Size matters; the trick is how you use the cows

by admin on July 13th, 2018

filed under 苏州美甲美睫培训学校

Higher growth animals in a self-replacing herd can pay if a cap is placed on mature cow size. The current high prices for beef also make larger cows more profitable.

INCREASING cow size can be a double-edged sword. The trickis to understand where the sweet spot lies between the size that suits your feed availabilityand your target markets.

The prices of the day can also shift the best size up or down, depending on the ratio of return,versus cost per unit of input required to get them to market.

Right now, the strong prices are in favour of larger females, says Dr John Webb-Ware.The consultant for theUniversity of Melbournefaculty of agricultural science runMcKinnon Project, at Werribee in Victoria, conducted the modellingfor this projectinthe program GrassGro, atool developed by CSIRO Plant Industry to assist decisionmaking in sheep and beef enterprises.

He used a typical self-replacing August-calving Angus herd modelled across30 years, using a range of commodity prices.

“With the higher commodity prices, you can certainly chase the bigger cow size a bit harder at a slightly higher stocking rate,” he said.

However, the stocking rate was still key, because the harder it was pushed, especially as cow size increased, the more risk the producer carried.

Keeping this in mind, Dr Webb-Waresaidthere weretwo sides to the cow size equation.

“Firstly, larger cows will generally produce larger progeny so you would expect progeny would generally meet market specifications a bit earlier and also reach heavier weights, so potentially be more valuable,” he said.

Along with reaching markets earlier, he saidproviding those larger calves had the ability to finish at any age, they would also be able to meet a largerrange ofmarkets.

Meanwhile, the larger cows (be they dry, cast for age or just surplus to requirements) would be more valuable when sold.

This was important because cows contributed to as much as 40 per cent of the average beef operation’s income, he said, referring to Meat and Livestock Australia figures.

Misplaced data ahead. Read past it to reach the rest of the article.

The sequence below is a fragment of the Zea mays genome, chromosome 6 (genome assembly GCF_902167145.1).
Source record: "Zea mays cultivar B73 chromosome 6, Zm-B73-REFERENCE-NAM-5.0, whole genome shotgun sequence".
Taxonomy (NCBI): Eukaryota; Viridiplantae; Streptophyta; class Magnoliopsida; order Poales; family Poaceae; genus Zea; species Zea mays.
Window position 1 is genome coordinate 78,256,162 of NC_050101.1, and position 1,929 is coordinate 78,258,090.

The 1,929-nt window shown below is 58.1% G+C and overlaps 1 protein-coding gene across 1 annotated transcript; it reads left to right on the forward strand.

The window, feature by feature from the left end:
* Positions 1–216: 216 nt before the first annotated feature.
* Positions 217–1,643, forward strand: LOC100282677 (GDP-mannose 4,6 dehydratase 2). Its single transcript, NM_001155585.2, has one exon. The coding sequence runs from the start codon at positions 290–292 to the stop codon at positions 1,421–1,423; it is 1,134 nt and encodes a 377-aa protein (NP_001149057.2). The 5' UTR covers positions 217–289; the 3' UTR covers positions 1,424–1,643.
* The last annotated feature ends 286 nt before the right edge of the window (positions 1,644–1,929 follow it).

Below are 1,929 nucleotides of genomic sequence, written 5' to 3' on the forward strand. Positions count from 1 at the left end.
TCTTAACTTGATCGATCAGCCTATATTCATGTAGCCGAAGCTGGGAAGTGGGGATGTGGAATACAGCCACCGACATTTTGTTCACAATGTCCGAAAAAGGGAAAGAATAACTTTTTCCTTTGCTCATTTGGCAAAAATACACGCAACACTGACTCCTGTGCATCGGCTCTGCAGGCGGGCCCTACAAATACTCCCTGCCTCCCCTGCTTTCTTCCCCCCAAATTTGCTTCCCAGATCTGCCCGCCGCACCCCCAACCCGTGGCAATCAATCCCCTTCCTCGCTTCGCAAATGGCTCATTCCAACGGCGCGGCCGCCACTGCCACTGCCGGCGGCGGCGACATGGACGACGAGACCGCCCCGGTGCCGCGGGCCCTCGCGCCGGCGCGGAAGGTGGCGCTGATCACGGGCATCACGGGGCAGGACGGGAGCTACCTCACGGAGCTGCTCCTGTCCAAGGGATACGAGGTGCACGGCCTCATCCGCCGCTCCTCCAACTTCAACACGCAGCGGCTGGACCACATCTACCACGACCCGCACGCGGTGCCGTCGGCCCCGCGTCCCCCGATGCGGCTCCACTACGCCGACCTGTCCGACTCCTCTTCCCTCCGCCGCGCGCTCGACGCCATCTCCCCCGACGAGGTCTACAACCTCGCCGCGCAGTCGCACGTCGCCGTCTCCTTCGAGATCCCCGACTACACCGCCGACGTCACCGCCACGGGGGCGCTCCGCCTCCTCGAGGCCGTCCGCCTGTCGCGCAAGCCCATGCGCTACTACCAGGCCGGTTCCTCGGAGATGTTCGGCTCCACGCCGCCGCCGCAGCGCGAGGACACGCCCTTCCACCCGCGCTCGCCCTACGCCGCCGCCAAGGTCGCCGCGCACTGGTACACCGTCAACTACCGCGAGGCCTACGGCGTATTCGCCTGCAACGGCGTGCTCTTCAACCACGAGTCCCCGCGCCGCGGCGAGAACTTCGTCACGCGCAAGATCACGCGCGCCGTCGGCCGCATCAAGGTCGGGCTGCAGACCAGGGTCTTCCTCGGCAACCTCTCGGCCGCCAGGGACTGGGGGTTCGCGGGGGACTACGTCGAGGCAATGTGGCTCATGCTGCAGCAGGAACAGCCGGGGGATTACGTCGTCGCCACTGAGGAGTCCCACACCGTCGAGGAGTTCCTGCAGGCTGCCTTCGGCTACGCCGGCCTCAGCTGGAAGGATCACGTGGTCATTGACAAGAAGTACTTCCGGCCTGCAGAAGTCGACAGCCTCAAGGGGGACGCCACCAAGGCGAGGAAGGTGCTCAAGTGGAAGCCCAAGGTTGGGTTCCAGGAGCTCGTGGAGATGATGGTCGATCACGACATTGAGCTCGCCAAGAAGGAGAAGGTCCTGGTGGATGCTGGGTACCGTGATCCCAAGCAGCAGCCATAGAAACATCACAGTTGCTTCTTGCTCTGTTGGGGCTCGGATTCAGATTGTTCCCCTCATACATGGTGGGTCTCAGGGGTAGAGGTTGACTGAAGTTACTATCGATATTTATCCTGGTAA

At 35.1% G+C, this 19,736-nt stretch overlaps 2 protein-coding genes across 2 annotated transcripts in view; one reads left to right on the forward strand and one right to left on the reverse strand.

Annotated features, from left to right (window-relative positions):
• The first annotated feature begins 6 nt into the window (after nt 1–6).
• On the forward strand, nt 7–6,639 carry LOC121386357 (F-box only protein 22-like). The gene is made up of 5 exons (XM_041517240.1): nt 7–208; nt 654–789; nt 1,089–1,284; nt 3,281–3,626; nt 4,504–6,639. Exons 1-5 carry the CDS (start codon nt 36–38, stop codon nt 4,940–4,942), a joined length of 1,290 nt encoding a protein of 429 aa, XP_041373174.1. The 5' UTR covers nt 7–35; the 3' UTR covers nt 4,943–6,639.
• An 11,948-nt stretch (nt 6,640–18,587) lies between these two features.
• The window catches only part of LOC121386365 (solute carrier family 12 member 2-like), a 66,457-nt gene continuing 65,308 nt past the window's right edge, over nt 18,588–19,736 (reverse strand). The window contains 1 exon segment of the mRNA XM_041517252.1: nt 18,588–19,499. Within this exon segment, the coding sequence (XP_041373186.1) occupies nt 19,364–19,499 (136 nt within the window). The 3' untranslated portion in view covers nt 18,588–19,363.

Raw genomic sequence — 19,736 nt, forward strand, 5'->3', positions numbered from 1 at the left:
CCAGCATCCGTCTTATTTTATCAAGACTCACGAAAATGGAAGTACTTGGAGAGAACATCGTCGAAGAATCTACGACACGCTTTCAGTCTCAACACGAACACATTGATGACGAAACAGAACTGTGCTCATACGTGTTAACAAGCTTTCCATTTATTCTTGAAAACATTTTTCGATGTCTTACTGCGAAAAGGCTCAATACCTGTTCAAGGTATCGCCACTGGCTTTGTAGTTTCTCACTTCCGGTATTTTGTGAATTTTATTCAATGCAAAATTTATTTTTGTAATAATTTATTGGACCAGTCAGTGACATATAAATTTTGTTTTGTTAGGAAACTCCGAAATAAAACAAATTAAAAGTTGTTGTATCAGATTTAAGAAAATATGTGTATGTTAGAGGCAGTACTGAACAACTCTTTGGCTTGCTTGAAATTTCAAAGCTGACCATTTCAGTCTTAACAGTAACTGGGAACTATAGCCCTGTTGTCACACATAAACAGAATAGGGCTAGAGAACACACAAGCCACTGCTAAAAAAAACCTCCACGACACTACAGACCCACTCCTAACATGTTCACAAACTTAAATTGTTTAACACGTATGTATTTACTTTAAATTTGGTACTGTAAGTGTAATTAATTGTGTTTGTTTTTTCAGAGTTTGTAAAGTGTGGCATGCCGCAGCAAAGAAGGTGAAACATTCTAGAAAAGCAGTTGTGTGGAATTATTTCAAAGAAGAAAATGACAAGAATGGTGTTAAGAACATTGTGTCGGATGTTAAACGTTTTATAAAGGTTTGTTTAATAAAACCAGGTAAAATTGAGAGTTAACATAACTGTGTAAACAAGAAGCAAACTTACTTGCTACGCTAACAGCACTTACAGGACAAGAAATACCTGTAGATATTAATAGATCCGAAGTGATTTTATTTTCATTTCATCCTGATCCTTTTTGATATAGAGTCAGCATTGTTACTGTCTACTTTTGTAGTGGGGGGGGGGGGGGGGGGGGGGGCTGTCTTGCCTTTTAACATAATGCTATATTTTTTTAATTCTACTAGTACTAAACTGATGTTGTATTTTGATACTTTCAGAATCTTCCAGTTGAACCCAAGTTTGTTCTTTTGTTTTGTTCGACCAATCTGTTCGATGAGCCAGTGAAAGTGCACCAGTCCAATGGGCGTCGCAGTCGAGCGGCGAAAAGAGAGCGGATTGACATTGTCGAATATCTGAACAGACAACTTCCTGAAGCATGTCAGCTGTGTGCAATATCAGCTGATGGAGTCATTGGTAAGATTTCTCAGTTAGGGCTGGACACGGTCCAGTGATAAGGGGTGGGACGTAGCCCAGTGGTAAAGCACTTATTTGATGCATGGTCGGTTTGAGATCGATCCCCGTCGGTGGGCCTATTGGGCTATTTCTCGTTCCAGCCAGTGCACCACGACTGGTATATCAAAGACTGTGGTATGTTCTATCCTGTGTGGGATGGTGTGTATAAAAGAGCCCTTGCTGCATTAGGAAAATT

“On the other side of the argument, you’ve got the issue that these animals consume more feed,” he said.

“So unless they’re more efficient at converting feed, which they’re not necessarily–as youincrease mature cow size, you’re increasing the feed demands of the animals.”

This was okayif the farm consistently produced surplus feed.

“There is no doubt the bigger cows can produce more beef per hectare, but that extra beef is (often) negated by the extra costs of supplementary feeding,” he said.

On properties which were already well stocked, an increase in cow size generally meant an increase in risk.

Smaller cows can be efficient when joined to larger European-type bulls.

Therefore, Dr Webb-Ware’s tip for those who were chasing growth (especially 600-day growth), was to keep a cap onmature cow size.

“If you are increasing cow size, it’s particularly important not to chase animals which are too lean,” he added, due the negative effects this could have on fertility.

Cow sizewas the focus of Dr Webb-Ware’s seminar “Which is more profitable? Big or small cows” at the recent Border Beef Conference inAlbury.

Building the most efficient herdBIG or small cows? This was the focus of a recent talk at the Border Beef Conference at Albury for MacKinnon Project consultant,Dr John Webb-Ware.

He concluded small mature cows best suited a terminal systemwhere the cows werecrossed with a large-framed, high growth terminal sire, especially under current market conditions where higher prices helped balance the cost of larger cows in a self-replacing herd.

By using smaller cows in this way, more could be run, andif joined to a larger bull, such as typical for a European breed, they could still breed large calves.

He said the larger-framedterminal sire got aroundthe challenges ofmeeting a range of markets that were otherwise typical when using smaller cows in a self-replacing herd.

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